Hoia-Baciu Woods, Romania
Hoia-Baciu in Transylvania has captivated attention of the wrong sort for more than half a century. Residents of nearby towns claim the forest—which has a circular clearing at the center—is a portal and that those who pass through it may never return. Anyone who does survive reports feeling anxious and nauseous the whole time they’re there. Once said to stand straight and tall, the trees are even twisted into knots now.
Isla de las Munecas, Mexico
The trees of this island near Mexico City are strung with hundreds of dolls—to creepy, horror-movie-style effect. The island’s only inhabitant, Don Julian Santana, discovered the body of a girl in one of its canals more than 50 years ago. He found a doll floating in the same water and, in tribute, hung it on a tree—the first of thousands of dolls he would string up until 2001, when he drowned in the very same canal. Some believe the dolls, many of which are missing limbs, are evil; others believe they safeguard the island. Depart from the Embarcadero Cuemanco ferry terminal for the four-hour round trip to see for yourself.
Freetown-Fall River State Forest, Massachusetts
Part of the “Bridgewater Triangle,” this 200-square-mile swath of land in southeastern Massachusetts is tormented by paranormal activity, with layer upon layer of intrigue. The Native Americans who occupied it in the 1600s sold it reluctantly and left behind several burial grounds; it was believed to be the site of satanic murders in the 1970s and ’80s; and it’s still the backdrop for odd sightings (UFOs, poltergeists, fireballs). mass.gov
Randolph Forest, Maine
Billed as the smallest town in the state, Randolph Forest, flanked by residences, has an outsize reputation among locals for being haunted. Abandoned cars and ripped-up railroad tracks that once used to usher veterans to a hospital (now grown over with grass) are the backdrop for reported flashes of light, the appearance of orbs, and strange ambient noises. During the daytime, the woods seem harmless, but we dare you to venture there when night falls.
Epping Forest, England
Stretching from east London to Essex, 6,000-acre Epping Forest has been the setting of horrors both real and, well, debatably so. It served as the hideout for outlaw Dick Turpin and cop killer Harry Roberts, and has also been the hiding place for murder victims, among those the children targeted by Ronald Jebson. An episode of the British Living TV show attempted to find the ghost of Turpin, but the team ended up lost themselves—perhaps a prank of the elusive spirit? cityoflondon.gov.uk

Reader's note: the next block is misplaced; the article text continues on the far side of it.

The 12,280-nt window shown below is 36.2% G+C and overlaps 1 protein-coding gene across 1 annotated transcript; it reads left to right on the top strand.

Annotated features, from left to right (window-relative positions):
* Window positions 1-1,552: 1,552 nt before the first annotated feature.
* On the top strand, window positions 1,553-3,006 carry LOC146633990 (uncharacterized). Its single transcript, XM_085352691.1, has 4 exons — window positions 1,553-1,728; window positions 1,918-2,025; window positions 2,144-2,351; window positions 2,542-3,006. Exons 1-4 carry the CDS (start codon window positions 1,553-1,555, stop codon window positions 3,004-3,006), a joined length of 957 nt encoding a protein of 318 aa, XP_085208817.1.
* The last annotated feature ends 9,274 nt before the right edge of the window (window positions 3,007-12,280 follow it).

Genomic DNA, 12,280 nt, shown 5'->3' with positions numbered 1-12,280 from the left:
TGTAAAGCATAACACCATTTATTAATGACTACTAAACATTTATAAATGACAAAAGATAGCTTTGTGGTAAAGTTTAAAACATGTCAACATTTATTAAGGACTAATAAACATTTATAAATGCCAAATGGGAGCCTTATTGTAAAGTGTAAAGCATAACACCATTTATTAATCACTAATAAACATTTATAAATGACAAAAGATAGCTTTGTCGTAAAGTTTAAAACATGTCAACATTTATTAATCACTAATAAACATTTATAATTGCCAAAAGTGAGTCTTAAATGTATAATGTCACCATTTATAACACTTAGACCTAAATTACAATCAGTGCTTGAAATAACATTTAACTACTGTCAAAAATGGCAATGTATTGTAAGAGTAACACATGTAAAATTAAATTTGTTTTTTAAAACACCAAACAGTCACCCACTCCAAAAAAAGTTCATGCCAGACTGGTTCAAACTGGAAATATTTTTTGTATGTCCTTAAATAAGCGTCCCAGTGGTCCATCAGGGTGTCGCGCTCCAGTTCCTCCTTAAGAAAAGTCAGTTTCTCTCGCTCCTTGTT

Robinson Woods, Illinois
Alexander Robinson, born Chee-chee-pin-quay and chief of the Pottawatomies, Ottawa, and Chippewa nations, is buried along with his family in these woods. Orbs of light, thought to be the spirits of the Robinson family, appear at night, while during the day, groups of deer sometimes circle visitors without apparent reason. Near the graves, people tell of smelling lilacs during the winter.
Frith Wood, England
In the early 19th century, the Greenlaw House, within walking distance of Frith Wood, was converted into barracks for French prisoners captured during the Napoleonic Wars. A woman supposedly fell in love with a prisoner, who was then beaten to death by her father and brother. She died shortly thereafter, possibly by her own hand. Her ghost returns to the site of her lover’s murder—some say she sobs, others say she runs frantically through the trees.
Old House Woods, Virginia
This 50-acre forest, near the Chesapeake Bay, is a refuge for the ghosts of 18th-century British soldiers and pirates who once passed through the nearby historic port town of Mathews (pictured)—and who may have left buried chests of treasure in its soft dirt. At the center of the woods, off Haven Beach Road, was a solitary and dilapidated Colonial homestead that burned to the ground. Of all the sightings here, perhaps the most intriguing was reported by a fisherman on Whites Creek in the 19th century: a ship silently plying the creek, continuing on over the beach, and disappearing into the woods.